Friday, August 10, 2012

What's Old Is New

Earlier this week, I mentioned the intellectual laziness associated with nominalism in discussing Christianity. This was the shpiel I gave about Christianity being reduced to a label with no essence. It works out pretty well for folks who don't want to think too hard about stuff or who have adopted a sort of Christian agnosticism. The latter usually gets presented as something like "I know God and I know Jesus. I don't think we can REALLY KNOW if Jesus is God or if the Eucharist is more than just a symbol or if there is a visible Church or ..."

In my undertaking to get through the entire Schaff series of the Fathers, I've found myself in the letters of St. Augustine. He mentions a similar phenomenon:

In that age the studies of contending schools of philosophers were pursued with such ardour, that the one thing to be feared was the possibility of error being approved.

It's hard to believe this was ever a dominant perspective in the intellectual world. After all, you've got modern  allegedly Catholic universities who not only don't fear error being approved, they go so far as to present courses where the main subject is an error presented for open consideration as truth.

For every one who had been driven by the arguments of the sceptical philosophers from a position which he had supposed to be impregnable, set himself to seek some other in its stead, with a perseverance and caution corresponding to the greater industry which was characteristic of the men of that time, and the strength of the persuasion then prevailing, that truth, though deep and hard to be deciphered, does lie hidden in the nature of things and of the human mind. Now, however, such is the indisposition to strenuous exertion, and the indifference to the liberal arts, that so soon as it is noised abroad that, in the opinion of the most acute philosophers, truth is unattainable, men send their minds to sleep, and cover them up for ever. For they presume not, forsooth, to imagine themselves to be so superior in discernment to those great men, that they shall find out what, during his singularly long life, Carneades, with all his diligence, talents, and leisure, besides his extensive and varied learning, failed to discover. And if, contending somewhat against indolence, they rouse themselves so far as to read those books in which it is, as it were, proved that the perception of truth is denied to man, they relapse into lethargy so profound, that not even by the heavenly trumpet can they be aroused.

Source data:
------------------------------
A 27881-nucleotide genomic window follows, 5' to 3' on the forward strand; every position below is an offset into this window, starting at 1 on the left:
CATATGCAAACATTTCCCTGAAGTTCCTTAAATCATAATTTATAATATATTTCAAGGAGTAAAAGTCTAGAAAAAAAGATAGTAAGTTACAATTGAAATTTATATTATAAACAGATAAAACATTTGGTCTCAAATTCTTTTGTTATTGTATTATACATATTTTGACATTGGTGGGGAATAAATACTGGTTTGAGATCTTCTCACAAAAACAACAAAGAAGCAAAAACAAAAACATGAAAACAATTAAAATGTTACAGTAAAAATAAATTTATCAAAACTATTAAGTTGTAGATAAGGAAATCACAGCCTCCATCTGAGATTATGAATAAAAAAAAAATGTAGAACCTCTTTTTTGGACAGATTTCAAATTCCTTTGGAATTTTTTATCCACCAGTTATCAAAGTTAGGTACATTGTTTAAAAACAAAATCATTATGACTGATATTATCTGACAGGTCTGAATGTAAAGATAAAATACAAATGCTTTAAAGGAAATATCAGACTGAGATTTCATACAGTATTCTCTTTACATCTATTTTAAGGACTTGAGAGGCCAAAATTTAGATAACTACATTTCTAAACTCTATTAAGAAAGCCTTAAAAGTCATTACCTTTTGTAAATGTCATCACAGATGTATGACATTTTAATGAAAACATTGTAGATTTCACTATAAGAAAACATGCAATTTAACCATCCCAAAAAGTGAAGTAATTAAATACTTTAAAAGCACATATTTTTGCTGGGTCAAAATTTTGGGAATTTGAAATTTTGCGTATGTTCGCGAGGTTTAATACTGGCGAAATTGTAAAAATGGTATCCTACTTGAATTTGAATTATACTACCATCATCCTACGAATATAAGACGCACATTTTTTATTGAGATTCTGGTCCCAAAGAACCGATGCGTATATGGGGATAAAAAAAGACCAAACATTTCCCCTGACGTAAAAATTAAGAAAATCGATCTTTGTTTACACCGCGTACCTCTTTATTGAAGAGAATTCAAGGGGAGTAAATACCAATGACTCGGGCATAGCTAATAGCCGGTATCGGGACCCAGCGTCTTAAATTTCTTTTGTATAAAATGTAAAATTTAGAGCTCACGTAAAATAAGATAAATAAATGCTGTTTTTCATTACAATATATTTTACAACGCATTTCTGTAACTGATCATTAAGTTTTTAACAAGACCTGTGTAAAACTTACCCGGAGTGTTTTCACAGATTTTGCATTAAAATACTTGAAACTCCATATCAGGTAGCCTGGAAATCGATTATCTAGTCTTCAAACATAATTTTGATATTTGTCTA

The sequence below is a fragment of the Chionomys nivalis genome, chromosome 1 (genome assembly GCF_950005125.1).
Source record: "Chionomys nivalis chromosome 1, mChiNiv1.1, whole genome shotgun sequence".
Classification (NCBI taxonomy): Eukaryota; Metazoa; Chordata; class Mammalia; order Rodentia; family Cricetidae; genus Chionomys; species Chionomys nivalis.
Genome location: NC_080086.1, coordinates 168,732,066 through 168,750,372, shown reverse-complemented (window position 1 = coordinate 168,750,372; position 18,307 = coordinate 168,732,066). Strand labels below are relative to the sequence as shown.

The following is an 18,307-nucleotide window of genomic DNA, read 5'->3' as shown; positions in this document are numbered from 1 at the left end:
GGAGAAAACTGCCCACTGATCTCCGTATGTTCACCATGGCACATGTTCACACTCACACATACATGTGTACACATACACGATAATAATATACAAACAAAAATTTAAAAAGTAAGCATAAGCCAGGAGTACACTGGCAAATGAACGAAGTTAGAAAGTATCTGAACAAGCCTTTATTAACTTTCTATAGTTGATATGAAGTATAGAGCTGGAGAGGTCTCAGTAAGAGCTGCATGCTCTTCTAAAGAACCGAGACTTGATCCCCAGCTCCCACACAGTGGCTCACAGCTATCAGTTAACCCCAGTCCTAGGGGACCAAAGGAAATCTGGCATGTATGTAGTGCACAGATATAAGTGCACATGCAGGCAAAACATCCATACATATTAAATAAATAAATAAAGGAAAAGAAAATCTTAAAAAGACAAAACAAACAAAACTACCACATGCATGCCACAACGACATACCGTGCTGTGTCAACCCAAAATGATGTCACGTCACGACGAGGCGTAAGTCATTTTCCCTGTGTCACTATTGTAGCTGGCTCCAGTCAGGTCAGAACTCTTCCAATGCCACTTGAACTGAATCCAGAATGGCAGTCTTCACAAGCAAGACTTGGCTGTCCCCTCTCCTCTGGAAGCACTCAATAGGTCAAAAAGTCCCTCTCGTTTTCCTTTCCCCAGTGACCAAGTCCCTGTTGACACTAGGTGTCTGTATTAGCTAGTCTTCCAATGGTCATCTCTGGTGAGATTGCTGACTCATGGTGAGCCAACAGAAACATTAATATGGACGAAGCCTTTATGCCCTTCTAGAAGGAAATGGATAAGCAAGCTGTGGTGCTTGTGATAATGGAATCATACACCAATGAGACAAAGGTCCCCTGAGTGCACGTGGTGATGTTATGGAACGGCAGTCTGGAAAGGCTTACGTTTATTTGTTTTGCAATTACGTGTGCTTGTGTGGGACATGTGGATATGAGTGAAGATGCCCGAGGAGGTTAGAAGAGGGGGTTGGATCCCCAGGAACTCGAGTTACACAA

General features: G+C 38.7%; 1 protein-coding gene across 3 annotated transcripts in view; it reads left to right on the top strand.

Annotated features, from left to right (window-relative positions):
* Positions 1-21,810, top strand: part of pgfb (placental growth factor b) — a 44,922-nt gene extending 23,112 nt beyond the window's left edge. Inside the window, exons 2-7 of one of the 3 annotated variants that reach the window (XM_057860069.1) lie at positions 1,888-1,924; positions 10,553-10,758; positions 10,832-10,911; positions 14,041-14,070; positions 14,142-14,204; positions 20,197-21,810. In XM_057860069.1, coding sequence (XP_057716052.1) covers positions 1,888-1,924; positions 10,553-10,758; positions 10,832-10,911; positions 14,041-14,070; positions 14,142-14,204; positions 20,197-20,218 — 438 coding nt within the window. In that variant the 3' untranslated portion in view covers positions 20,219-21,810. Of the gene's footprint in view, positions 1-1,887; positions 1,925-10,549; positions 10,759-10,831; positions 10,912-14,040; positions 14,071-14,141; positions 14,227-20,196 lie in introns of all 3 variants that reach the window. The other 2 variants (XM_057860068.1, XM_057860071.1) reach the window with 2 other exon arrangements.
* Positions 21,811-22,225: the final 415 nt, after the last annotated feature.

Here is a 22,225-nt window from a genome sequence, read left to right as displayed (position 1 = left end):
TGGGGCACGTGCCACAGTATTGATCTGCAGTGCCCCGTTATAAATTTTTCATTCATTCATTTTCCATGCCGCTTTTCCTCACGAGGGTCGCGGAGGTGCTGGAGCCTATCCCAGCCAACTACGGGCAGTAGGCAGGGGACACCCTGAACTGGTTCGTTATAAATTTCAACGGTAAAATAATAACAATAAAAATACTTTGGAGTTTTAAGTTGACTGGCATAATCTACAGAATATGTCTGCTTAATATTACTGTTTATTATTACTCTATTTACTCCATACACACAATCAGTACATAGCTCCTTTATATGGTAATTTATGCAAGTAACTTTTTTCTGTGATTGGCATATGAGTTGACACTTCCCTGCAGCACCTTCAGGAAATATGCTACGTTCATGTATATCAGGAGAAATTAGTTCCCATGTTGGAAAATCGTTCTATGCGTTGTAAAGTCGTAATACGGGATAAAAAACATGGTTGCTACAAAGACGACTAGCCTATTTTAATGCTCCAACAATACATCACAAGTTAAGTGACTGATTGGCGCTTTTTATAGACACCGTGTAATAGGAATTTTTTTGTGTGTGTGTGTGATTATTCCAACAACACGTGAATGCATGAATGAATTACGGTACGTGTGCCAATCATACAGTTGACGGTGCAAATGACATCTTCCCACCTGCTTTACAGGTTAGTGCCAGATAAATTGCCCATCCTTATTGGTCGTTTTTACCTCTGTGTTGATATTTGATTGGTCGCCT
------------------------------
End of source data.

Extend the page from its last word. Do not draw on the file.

This reminded me of every person I've ever spoken with, Catholic or otherwise, who thinks that we know more than the Fathers and Doctors of the Church just because we drew the lot of living in 2012. For Catholics, these tend to be Vatican II "superdogma" types who think the Church was mostly wrong until 1965. Among Protestants, they funnily enough have basically the same view, except that the Church was completely wrong until the Reformation, with most adding that the Reformers were wrong until their own preacher read the Bible for the first time.

St. Augustine speaks it pretty plain. Nothing puts a guy's mind to sleep quite so fast as the assurance that (a) he's smarter than everyone else and/or (b) there's nothing out there to really be known anyway.

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